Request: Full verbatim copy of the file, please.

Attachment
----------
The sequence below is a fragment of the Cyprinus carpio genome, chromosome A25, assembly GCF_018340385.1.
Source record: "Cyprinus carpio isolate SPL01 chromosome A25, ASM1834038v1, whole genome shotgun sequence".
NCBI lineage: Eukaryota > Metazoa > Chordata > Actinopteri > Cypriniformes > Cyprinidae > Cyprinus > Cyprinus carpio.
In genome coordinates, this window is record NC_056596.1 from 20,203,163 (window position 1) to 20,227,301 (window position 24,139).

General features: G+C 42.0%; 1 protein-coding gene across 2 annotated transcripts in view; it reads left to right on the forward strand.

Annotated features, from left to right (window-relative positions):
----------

The sequence below is a fragment of the Cyprinus carpio genome, chromosome A25, assembly GCF_018340385.1.
Source record: "Cyprinus carpio isolate SPL01 chromosome A25, ASM1834038v1, whole genome shotgun sequence".
NCBI lineage: Eukaryota > Metazoa > Chordata > Actinopteri > Cypriniformes > Cyprinidae > Cyprinus > Cyprinus carpio.
In genome coordinates, this window is record NC_056596.1 from 20,203,163 (window position 1) to 20,227,301 (window position 24,139).

General features: G+C 42.0%; 1 protein-coding gene across 2 annotated transcripts in view; it reads left to right on the forward strand.

Annotated features, from left to right (window-relative positions):